North Korea was behind the massive WannaCry cyberattack that crippled thousands of computers around the world in May, said Thomas P. Bossert, homeland security adviser to President Trump.
Bossert wrote in an opinion piece for the Wall Street Journal published Tuesday that “after careful investigation, the U.S. today publicly attributes the massive ‘WannaCry’ cyberattack to North Korea.”
The attack in mid-May affected more than 200,000 victims in 150 countries, most notably crippling more than 20% of hospitals in the United Kingdom.
The software, which spread among Windows computers, particularly those using older operating systems, infected and locked up individual machines and demanded a $300 ransom to be paid in the cryptocurrency Bitcoin. The attack mostly affected computers in Europe and Asia and largely spared North America.
“The attack was widespread and cost billions, and North Korea is directly responsible,” Bossert wrote.
“We do not make this allegation lightly. It is based on evidence. We are not alone with our findings, either. Other governments and private companies agree. The United Kingdom attributes the attack to North Korea, and Microsoft traced the attack to cyber affiliates of the North Korean government.”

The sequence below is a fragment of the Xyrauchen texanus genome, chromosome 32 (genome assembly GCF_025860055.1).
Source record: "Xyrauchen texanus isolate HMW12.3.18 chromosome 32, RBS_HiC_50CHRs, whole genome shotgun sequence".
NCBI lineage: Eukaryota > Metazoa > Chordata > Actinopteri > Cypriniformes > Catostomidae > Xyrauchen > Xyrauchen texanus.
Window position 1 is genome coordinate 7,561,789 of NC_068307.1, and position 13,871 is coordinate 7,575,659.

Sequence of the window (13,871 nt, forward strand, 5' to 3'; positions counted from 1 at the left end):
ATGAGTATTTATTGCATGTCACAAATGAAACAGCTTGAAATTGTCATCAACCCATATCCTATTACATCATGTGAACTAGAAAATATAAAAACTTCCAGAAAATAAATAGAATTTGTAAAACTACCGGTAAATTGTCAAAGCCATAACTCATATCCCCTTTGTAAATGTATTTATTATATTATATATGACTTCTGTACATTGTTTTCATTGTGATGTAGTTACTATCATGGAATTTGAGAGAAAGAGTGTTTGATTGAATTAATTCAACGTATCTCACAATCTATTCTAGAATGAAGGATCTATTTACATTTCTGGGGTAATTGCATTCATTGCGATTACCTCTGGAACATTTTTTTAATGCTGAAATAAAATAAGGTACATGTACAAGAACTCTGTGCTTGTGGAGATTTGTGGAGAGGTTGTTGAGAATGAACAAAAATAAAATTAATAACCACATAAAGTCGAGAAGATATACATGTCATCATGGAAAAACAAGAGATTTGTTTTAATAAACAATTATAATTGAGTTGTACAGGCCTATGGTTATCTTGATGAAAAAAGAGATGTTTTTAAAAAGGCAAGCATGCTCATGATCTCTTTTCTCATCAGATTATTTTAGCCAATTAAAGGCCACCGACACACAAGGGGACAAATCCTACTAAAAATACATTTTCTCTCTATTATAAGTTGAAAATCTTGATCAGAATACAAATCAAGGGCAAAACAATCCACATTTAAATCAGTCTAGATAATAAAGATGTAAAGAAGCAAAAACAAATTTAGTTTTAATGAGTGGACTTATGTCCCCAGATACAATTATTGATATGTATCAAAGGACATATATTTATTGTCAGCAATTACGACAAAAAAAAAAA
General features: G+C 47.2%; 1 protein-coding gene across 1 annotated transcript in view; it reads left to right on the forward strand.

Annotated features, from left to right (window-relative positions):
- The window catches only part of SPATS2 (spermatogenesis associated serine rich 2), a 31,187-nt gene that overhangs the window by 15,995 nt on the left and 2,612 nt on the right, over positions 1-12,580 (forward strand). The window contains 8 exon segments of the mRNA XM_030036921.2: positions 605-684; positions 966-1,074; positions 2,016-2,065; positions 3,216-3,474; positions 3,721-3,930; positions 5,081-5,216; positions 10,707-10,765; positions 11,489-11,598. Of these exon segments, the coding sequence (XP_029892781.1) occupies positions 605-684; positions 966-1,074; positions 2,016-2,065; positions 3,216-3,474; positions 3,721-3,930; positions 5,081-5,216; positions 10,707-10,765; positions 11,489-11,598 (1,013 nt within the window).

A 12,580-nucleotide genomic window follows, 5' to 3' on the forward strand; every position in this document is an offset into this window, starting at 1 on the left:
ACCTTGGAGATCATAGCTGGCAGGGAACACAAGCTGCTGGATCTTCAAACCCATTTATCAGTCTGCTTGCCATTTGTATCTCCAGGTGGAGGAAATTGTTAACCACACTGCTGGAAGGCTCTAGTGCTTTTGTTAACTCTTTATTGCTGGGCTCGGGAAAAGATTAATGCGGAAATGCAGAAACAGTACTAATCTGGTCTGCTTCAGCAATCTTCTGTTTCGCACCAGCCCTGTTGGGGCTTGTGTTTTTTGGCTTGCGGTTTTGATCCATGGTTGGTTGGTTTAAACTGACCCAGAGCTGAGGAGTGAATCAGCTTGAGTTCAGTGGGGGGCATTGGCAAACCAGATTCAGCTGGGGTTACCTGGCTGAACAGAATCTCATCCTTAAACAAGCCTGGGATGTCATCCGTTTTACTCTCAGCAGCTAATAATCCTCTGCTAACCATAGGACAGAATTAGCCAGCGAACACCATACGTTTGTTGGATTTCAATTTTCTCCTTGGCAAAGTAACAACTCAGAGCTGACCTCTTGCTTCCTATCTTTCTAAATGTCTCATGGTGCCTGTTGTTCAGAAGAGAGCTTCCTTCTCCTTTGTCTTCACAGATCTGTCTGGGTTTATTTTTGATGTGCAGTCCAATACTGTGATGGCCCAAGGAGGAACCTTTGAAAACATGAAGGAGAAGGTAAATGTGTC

Soon after the attack, experts at the global cyber-security firm Symantec found that earlier versions of the WannaCry ransomware were found on computers that also bore evidence of the cyber tools used against Sony Pictures Entertainment, banks in Poland and Bangladesh’s central bank. All of those attacks were linked to North Korea.
A researcher at Google also singled out an identical code used both in the ransomware and used by the Lazarus Group, a team of hackers tied to North Korea, noted Symantec.
Contributing: Elizabeth Weise, Melanie Eversley
© 2017 USA Today
Distributed by Tribune Content Agency, LLC.